Recommendations from reputable medical groups, such as the CDC, should serve as the primary source for individuals to protect themselves, according to a poster presented at the American Society of Health-System Pharmacists' (ASHP) virtual 2020 ASHP Midyear Clinical Meeting and Exhibition.

The objective of the study was to increase awareness among pharmacists about products for which unfounded claims have been made regarding prevention of severe acute respiratory syndrome coronavirus 2 (SARS-COV-2) infections.

The researchers searched the internet in April 2020 via Google using key words, such as “weird treatments for the coronavirus disease 2019 (COVID-19)” and repeated the process in May and October with more than 100,000,000 results. Products identified through the search were categorized by item type, such as food, medicine, herbal remedy, nonmedical chemical product, and procedure, according to the study authors.

Following the search, the products were graded based on a basic novel scale of “possibly effective with evidence,” “possibly effective without evidence,” “unlikely to be effective,” as well as the recommendation source, such as a medical professional, self-described healer, or recognized or certified healer. In the interest of space, at least 1 website is provided for each product, but several websites may have been accessed for some items to get a complete profile.

The results revealed that millions of websites were identified, but many just contained information regarding COVID-19 without mentioning products for prevention or cure. Products, including lemon, honey, garlic, cold exposure, and black pepper were analyzed, but did not reach the “possibly effective with evidence” grade. However, betadine, Crest Pro Health, hydrogen peroxide mouthwash, and vitamin D were the only few to be graded as “possibly effective without evidence.”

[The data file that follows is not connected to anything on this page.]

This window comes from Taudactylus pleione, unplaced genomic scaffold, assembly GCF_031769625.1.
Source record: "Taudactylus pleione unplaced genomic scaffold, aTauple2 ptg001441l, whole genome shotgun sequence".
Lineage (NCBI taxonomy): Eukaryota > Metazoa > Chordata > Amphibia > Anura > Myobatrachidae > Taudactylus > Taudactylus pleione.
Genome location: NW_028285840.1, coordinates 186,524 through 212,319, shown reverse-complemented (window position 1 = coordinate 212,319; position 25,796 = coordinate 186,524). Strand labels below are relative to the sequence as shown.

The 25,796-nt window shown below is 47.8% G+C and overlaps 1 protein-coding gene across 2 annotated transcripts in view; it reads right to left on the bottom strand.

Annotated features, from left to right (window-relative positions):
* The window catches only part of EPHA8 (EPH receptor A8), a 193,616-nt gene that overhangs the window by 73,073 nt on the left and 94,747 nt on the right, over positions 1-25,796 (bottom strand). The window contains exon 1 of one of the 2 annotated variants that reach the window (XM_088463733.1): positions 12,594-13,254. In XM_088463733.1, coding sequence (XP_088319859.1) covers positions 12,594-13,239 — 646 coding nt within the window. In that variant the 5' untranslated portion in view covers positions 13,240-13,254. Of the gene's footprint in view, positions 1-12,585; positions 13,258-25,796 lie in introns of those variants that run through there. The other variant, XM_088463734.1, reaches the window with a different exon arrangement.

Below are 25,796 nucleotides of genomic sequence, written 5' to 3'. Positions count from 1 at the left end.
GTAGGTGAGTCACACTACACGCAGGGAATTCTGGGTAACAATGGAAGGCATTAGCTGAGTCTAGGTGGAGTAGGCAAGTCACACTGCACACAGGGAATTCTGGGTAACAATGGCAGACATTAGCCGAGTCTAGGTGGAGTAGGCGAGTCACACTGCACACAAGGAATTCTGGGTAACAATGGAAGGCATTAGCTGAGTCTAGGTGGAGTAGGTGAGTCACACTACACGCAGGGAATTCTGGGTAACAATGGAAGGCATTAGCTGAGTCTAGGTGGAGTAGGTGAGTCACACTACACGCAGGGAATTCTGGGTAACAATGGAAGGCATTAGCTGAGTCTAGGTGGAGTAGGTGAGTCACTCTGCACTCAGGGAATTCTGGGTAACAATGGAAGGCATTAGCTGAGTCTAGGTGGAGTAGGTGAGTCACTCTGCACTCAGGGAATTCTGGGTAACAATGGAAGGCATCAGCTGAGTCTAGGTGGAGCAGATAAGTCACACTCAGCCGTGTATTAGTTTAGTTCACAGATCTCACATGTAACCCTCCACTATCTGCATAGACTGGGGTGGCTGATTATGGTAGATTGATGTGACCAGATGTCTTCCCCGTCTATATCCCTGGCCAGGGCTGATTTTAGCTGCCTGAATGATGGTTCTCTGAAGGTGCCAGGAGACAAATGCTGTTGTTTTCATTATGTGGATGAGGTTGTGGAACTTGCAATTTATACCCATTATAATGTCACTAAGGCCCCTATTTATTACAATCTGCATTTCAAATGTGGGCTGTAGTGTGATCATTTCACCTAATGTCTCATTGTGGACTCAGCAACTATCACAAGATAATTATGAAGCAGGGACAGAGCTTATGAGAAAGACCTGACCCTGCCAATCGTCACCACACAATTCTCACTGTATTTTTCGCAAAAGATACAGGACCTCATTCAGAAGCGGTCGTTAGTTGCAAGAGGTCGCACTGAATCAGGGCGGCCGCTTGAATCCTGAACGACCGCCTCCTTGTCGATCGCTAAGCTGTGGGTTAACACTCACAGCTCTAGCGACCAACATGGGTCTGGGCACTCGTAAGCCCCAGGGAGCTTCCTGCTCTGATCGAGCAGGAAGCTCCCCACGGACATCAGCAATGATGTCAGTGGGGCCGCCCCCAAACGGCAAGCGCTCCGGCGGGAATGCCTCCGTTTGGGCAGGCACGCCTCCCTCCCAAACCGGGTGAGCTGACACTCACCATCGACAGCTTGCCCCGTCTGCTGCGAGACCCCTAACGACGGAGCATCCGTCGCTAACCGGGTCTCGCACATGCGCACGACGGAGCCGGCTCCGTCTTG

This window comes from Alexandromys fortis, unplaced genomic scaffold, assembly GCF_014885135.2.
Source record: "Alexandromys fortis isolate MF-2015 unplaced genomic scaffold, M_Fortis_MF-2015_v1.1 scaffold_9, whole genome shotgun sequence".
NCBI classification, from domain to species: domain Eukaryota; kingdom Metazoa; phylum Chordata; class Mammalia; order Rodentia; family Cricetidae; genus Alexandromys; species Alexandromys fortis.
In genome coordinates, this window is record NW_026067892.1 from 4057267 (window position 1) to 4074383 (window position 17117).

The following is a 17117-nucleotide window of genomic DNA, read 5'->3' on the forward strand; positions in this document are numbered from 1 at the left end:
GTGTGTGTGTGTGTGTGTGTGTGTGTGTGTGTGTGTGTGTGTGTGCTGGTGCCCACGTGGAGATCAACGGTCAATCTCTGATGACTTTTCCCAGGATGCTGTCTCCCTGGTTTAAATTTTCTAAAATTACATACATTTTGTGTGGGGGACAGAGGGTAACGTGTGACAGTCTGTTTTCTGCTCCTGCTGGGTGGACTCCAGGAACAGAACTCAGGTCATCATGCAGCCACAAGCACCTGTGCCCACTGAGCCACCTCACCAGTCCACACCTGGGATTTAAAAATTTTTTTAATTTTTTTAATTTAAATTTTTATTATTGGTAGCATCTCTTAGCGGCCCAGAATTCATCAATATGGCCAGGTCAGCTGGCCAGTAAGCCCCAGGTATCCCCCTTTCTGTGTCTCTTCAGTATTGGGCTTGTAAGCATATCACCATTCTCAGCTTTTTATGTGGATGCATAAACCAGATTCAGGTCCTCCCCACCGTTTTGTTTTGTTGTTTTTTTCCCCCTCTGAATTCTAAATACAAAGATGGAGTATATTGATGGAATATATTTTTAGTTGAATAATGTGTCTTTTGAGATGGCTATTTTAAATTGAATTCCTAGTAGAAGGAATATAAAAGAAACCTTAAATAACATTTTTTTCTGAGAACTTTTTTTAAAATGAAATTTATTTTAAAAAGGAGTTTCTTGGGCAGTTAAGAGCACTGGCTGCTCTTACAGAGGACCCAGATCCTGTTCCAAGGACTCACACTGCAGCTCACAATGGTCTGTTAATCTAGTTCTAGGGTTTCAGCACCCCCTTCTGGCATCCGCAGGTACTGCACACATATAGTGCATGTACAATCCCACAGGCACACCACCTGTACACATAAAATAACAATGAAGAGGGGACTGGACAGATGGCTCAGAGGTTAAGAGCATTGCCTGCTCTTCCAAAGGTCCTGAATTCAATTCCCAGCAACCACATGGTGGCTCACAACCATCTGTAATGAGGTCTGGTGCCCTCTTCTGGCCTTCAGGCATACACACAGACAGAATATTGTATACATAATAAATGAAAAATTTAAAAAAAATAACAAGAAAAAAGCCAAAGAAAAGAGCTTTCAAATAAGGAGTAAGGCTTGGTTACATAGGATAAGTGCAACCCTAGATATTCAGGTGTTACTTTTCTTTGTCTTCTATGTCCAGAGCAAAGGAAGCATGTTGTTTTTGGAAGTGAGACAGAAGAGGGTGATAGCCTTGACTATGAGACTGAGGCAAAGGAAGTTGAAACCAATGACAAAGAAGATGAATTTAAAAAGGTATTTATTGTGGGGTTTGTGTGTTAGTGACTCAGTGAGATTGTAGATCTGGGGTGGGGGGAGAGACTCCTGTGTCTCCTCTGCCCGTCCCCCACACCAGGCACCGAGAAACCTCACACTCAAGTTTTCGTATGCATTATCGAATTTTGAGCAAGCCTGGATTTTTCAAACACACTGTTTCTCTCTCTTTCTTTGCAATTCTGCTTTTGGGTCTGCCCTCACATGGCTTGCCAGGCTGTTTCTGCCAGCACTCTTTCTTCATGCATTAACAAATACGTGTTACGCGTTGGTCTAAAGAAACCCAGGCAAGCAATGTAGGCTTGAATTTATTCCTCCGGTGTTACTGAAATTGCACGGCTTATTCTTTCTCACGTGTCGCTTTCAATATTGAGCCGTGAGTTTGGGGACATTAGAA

Even with these grades, the searches found many of the products being labeled as a “moderate risk of harm” or “high risk of harm.” Further, the claims were split between being considered a “cure” or “prevention” for COVID-19.

The study authors concluded that pharmacists should reinforce evidence-based methods of protection and redirect misinformed individuals to ensure proper methods are taken by the public to protect themselves and their families from COVID-19. To serve as public educators, pharmacists must be aware of the inappropriate products being considered for COVID-19 treatments.

REFERENCE
Steinberg M. Toothpaste, alcohol, and camel urine: unfounded preventions and treatments for COVID-19 and the pharmacist role in educating the public. Poster presented at American Society of Health-System Pharmacists' virtual 2020 ASHP Midyear Clinical Meeting and Exhibition; December 6-10, 2020. Accessed December 10, 2020.